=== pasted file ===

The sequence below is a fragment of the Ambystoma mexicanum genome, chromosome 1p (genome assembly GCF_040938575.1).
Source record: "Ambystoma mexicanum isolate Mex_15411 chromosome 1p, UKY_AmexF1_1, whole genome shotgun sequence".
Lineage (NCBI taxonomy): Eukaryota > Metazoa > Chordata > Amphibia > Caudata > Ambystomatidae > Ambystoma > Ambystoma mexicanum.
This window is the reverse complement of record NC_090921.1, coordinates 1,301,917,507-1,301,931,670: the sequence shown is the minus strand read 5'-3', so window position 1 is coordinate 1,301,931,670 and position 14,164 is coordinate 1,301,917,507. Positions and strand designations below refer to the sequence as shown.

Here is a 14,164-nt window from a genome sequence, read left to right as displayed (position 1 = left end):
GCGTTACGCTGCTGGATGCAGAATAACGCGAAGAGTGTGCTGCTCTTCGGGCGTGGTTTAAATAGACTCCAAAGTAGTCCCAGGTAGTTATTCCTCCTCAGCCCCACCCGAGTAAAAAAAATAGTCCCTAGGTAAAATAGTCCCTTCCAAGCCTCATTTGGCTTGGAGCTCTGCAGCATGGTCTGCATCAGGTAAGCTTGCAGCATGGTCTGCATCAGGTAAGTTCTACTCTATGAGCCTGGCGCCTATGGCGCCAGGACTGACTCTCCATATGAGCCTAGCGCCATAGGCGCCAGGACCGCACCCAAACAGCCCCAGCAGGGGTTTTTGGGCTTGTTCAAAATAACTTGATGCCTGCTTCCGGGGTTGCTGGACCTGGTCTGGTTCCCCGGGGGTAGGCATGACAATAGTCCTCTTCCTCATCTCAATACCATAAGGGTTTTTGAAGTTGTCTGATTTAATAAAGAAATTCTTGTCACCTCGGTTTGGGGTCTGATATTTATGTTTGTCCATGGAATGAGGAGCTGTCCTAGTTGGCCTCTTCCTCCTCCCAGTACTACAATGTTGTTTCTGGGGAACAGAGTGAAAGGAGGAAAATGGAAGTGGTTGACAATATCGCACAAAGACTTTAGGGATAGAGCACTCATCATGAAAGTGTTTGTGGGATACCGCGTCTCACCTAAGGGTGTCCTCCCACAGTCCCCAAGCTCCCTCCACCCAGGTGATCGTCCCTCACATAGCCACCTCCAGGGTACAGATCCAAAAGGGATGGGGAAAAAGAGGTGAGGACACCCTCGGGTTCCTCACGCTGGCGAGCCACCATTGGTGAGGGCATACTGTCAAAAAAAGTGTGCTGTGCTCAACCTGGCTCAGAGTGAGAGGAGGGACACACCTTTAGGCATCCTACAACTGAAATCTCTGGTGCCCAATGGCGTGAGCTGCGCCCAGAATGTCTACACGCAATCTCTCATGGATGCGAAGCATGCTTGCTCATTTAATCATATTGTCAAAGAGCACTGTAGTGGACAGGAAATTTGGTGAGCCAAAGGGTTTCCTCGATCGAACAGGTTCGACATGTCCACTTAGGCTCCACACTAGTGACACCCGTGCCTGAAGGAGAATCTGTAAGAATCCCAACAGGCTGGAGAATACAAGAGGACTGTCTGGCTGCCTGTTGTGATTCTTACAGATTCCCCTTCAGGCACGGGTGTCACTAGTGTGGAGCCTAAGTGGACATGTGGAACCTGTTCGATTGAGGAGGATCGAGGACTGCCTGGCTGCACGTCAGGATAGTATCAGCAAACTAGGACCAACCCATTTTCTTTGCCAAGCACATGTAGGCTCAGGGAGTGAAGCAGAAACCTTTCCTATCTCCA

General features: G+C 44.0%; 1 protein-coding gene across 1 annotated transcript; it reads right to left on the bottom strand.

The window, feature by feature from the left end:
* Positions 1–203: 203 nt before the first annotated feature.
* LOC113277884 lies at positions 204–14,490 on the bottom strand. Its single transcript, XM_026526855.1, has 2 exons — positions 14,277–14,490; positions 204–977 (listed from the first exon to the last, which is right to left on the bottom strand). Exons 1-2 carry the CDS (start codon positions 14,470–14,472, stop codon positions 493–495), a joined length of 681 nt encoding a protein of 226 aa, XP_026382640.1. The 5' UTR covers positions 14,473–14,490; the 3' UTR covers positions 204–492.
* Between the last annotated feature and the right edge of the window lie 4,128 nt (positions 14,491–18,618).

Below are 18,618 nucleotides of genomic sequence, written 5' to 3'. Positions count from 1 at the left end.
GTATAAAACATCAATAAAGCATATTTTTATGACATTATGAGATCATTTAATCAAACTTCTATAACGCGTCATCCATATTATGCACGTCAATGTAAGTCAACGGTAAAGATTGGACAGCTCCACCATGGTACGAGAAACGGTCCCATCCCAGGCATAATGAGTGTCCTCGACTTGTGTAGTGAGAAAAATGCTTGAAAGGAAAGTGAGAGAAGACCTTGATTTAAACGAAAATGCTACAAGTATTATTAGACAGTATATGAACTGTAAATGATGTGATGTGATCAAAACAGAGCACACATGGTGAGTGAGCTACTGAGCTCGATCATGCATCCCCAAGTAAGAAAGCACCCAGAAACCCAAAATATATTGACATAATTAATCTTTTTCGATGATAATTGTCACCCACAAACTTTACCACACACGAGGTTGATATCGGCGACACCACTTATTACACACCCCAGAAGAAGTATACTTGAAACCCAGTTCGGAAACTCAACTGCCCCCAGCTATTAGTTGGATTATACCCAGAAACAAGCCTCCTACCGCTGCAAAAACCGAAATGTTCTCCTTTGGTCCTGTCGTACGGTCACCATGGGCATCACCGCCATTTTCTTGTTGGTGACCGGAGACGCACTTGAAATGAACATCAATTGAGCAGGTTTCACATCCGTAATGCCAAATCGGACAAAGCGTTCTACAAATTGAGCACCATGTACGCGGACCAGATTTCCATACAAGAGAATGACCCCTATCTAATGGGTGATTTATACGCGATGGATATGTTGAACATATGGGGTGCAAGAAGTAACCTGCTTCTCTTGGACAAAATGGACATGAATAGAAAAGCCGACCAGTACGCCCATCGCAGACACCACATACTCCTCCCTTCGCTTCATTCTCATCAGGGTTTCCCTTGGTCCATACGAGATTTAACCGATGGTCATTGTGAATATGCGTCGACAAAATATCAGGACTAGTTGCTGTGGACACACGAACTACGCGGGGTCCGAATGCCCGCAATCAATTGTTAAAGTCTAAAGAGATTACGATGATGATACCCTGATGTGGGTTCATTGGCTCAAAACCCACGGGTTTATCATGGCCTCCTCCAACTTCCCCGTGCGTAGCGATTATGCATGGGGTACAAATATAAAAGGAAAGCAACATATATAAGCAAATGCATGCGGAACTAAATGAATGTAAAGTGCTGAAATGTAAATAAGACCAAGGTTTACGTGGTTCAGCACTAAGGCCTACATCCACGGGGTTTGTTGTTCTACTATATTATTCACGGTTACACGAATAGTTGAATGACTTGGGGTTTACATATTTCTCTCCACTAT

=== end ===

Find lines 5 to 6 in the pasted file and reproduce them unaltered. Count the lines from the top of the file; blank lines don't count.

Here is a 14,164-nt window from a genome sequence, read left to right as displayed (position 1 = left end):
GCGTTACGCTGCTGGATGCAGAATAACGCGAAGAGTGTGCTGCTCTTCGGGCGTGGTTTAAATAGACTCCAAAGTAGTCCCAGGTAGTTATTCCTCCTCAGCCCCACCCGAGTAAAAAAAATAGTCCCTAGGTAAAATAGTCCCTTCCAAGCCTCATTTGGCTTGGAGCTCTGCAGCATGGTCTGCATCAGGTAAGCTTGCAGCATGGTCTGCATCAGGTAAGTTCTACTCTATGAGCCTGGCGCCTATGGCGCCAGGACTGACTCTCCATATGAGCCTAGCGCCATAGGCGCCAGGACCGCACCCAAACAGCCCCAGCAGGGGTTTTTGGGCTTGTTCAAAATAACTTGATGCCTGCTTCCGGGGTTGCTGGACCTGGTCTGGTTCCCCGGGGGTAGGCATGACAATAGTCCTCTTCCTCATCTCAATACCATAAGGGTTTTTGAAGTTGTCTGATTTAATAAAGAAATTCTTGTCACCTCGGTTTGGGGTCTGATATTTATGTTTGTCCATGGAATGAGGAGCTGTCCTAGTTGGCCTCTTCCTCCTCCCAGTACTACAATGTTGTTTCTGGGGAACAGAGTGAAAGGAGGAAAATGGAAGTGGTTGACAATATCGCACAAAGACTTTAGGGATAGAGCACTCATCATGAAAGTGTTTGTGGGATACCGCGTCTCACCTAAGGGTGTCCTCCCACAGTCCCCAAGCTCCCTCCACCCAGGTGATCGTCCCTCACATAGCCACCTCCAGGGTACAGATCCAAAAGGGATGGGGAAAAAGAGGTGAGGACACCCTCGGGTTCCTCACGCTGGCGAGCCACCATTGGTGAGGGCATACTGTCAAAAAAAGTGTGCTGTGCTCAACCTGGCTCAGAGTGAGAGGAGGGACACACCTTTAGGCATCCTACAACTGAAATCTCTGGTGCCCAATGGCGTGAGCTGCGCCCAGAATGTCTACACGCAATCTCTCATGGATGCGAAGCATGCTTGCTCATTTAATCATATTGTCAAAGAGCACTGTAGTGGACAGGAAATTTGGTGAGCCAAAGGGTTTCCTCGATCGAACAGGTTCGACATGTCCACTTAGGCTCCACACTAGTGACACCCGTGCCTGAAGGAGAATCTGTAAGAATCCCAACAGGCTGGAGAATACAAGAGGACTGTCTGGCTGCCTGTTGTGATTCTTACAGATTCCCCTTCAGGCACGGGTGTCACTAGTGTGGAGCCTAAGTGGACATGTGGAACCTGTTCGATTGAGGAGGATCGAGGACTGCCTGGCTGCACGTCAGGATAGTATCAGCAAACTAGGACCAACCCATTTTCTTTGCCAAGCACATGTAGGCTCAGGGAGTGAAGCAGAAACCTTTCCTATCTCCA